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Home security The new malware "Alien" steals passwords from 226 Android applications

The new malware "Alien" steals passwords from 226 Android applications

Security researchers have discovered and analyzed a new strain of Android malware that comes with a wide range of features that allow it to steal credentials from 226 applications. Named Alien, this new trojan has been active since the beginning of the year and is offered as Malware-as-a-Service (MaaS) in underground hacking forums.

In a report released this week on ZDNet, ThreatFabric security researchers searched Alien forum posts and samples to understand the evolution, tricks, and capabilities of malware.

Alien Android

According to the researchers, Alien is not really a new piece of code, but was actually based on the source code of an adversary malware called Cerberus.

Cerberus, which was active on MaaS last year, collapsed this year, with its owner trying to sell codebase and customerbase before finally offering it for free to a hacking forum.

ThreatFabric says Cerberus died because the Google security team found a way to detect and clean infected devices. But even if Alien was based on an older version of Cerberus, it does not seem to have this problem.

And researchers say the Alien is even more advanced than the Cerberus which was a fairly reliable and dangerous trojan.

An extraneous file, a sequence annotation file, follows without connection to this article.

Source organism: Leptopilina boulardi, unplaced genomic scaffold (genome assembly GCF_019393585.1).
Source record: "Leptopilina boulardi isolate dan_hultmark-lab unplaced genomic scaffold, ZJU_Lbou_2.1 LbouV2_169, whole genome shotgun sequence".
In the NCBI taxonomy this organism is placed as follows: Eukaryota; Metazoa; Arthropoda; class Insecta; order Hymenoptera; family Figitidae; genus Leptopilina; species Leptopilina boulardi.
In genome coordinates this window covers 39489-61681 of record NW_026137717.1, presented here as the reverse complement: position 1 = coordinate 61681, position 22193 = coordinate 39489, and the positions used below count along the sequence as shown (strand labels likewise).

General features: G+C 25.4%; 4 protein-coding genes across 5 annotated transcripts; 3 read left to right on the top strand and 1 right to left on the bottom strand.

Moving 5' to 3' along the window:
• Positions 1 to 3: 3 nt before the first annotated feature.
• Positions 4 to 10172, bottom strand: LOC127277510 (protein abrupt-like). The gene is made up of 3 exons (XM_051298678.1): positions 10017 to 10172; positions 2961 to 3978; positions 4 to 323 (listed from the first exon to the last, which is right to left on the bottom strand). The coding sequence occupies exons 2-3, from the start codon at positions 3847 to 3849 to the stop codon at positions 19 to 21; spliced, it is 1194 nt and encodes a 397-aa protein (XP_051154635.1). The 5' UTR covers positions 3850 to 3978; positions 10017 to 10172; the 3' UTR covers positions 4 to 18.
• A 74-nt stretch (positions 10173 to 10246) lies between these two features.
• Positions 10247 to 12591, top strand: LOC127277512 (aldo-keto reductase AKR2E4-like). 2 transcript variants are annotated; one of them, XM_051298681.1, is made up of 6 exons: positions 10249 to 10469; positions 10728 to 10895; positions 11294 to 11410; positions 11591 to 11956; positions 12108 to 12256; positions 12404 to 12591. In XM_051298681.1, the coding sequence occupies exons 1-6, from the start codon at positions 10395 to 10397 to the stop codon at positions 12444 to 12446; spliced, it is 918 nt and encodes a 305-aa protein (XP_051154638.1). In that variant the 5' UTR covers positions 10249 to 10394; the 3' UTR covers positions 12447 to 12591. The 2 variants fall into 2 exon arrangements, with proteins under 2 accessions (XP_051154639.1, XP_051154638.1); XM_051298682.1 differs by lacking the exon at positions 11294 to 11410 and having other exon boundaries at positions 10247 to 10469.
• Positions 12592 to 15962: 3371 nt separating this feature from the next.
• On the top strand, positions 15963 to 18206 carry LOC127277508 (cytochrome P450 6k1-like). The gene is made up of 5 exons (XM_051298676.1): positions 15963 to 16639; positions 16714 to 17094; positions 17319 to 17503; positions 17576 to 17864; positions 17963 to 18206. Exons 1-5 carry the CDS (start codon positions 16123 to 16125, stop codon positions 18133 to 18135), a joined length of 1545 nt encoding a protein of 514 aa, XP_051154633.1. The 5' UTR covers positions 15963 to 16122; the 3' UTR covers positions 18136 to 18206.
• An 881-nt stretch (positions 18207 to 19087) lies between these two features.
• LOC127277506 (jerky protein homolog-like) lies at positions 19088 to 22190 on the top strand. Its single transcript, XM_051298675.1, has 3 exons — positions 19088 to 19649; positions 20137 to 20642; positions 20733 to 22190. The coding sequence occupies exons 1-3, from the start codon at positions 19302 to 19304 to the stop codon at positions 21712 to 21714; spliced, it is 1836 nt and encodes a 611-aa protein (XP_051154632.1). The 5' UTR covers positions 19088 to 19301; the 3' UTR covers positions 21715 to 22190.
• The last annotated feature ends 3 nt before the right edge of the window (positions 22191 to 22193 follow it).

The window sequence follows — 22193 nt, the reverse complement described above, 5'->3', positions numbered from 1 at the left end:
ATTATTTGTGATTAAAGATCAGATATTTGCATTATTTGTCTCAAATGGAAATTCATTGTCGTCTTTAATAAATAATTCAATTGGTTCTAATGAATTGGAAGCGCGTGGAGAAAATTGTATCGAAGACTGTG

ThreatFabric reports that Alien is part of a new generation of Android banking trojans that have incorporated various features remote access at their bases.

This makes the Alien very dangerous. Alien not only can display fake login screens and collect passwords for various applications and services, but can also give access to intruders on devices to use these credentials or even perform other actions.

According to ThreatFabric, Alien currently has the following features:

  • Ability to overlay content over other applications (function used in phishing for credentials)
  • Inserts a keyboard input
  • Provides remote access to a device after installation TeamViewer
  • Collects, sends or forwards messages SMS
  • Steals the contact list
  • Collects device details
  • Collects geographic location data
  • Makes USSD requests
  • Forwards calls
  • Installs and launches applications
  • Launches browsers to the desired pages
  • Locks the screen for an ransomware type operation
  • Steals 2FA codes generated by authentication applications

This is an impressive set of features. During its analysis, the researchers said they found that Alien had support for displaying fake login pages for 226 Android apps (you can see the full list in the ThreatFabric report).

Most of these fake login pages aim to steal the credentials of e-banking apps, clearly supporting ThreatFabric's assessment that Alien was intended for this type of scam.

Most of the banking applications targeted were for financial institutions based mainly in Spain, Turkey, Germany, the USA, Italy, France, Poland, Australia and United Kingdom.

ThreatFabric did not provide details on how Alien gets into users' devices, mainly because this varies depending on how Alien MaaS customers chose to distribute it.

Some applications that have been infected with malware can be found at Play Store, but are most often distributed through other channels.

These malicious applications can be easily detected, as they often require users to grant them access to royalties the administrator.

While this is a self-explanatory tip, we should mention it "do not install applications from strange sites and do not grant them administrator rights". It may sound simple to some, but not all users have the ability or knowledge to realize that some applications are malicious.


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